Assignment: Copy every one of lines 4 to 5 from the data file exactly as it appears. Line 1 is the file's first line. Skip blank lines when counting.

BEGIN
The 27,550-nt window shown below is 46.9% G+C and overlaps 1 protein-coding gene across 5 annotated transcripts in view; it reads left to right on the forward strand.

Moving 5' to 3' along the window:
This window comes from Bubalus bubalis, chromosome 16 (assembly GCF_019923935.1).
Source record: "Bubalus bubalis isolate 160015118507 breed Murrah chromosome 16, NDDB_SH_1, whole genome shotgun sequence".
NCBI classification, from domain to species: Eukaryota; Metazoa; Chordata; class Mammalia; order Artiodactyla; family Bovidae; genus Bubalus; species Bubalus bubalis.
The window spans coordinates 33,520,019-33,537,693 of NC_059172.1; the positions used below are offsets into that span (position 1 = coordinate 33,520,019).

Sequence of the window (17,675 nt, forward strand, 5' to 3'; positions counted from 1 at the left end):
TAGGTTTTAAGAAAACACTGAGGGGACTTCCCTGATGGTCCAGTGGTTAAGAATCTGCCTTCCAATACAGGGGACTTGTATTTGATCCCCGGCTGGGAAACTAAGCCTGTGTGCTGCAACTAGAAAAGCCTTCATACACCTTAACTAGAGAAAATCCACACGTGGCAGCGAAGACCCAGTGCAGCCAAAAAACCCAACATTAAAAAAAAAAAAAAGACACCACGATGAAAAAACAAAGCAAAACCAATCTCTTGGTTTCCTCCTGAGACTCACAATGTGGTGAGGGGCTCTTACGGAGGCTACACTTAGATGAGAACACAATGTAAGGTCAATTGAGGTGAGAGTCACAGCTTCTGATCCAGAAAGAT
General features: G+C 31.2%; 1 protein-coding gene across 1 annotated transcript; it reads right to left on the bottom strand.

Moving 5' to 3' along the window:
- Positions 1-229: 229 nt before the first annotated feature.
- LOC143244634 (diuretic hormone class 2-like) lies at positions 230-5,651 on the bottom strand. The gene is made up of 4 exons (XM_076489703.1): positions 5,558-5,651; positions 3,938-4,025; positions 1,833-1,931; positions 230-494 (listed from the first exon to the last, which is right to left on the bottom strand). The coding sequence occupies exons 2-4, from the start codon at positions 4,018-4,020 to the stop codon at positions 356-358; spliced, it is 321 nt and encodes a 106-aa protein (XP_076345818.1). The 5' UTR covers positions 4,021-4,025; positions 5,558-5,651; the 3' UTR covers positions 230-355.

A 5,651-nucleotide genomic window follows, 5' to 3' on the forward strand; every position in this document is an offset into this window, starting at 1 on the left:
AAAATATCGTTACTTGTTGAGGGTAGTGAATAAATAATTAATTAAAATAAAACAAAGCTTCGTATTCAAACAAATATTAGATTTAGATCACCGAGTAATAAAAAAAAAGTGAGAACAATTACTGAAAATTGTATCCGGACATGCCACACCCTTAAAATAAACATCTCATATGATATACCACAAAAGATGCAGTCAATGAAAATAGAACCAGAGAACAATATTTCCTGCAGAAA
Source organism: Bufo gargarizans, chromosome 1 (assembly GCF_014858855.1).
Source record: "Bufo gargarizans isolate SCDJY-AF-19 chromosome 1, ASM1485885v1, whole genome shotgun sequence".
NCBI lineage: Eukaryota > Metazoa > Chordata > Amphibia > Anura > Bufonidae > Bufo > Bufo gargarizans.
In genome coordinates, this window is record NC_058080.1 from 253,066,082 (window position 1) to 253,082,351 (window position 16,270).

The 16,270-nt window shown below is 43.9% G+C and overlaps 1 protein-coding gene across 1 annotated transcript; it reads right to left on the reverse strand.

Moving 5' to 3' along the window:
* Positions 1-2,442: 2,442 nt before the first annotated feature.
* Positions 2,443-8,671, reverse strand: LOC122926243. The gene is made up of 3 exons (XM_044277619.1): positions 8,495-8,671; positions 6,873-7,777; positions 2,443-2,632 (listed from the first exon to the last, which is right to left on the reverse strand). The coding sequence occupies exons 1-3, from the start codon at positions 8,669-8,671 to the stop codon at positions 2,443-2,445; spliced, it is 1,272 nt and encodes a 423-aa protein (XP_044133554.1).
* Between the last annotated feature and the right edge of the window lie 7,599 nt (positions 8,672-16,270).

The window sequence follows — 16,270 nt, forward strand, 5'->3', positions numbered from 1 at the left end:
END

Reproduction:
Source record: "Bubalus bubalis isolate 160015118507 breed Murrah chromosome 16, NDDB_SH_1, whole genome shotgun sequence".
NCBI classification, from domain to species: Eukaryota; Metazoa; Chordata; class Mammalia; order Artiodactyla; family Bovidae; genus Bubalus; species Bubalus bubalis.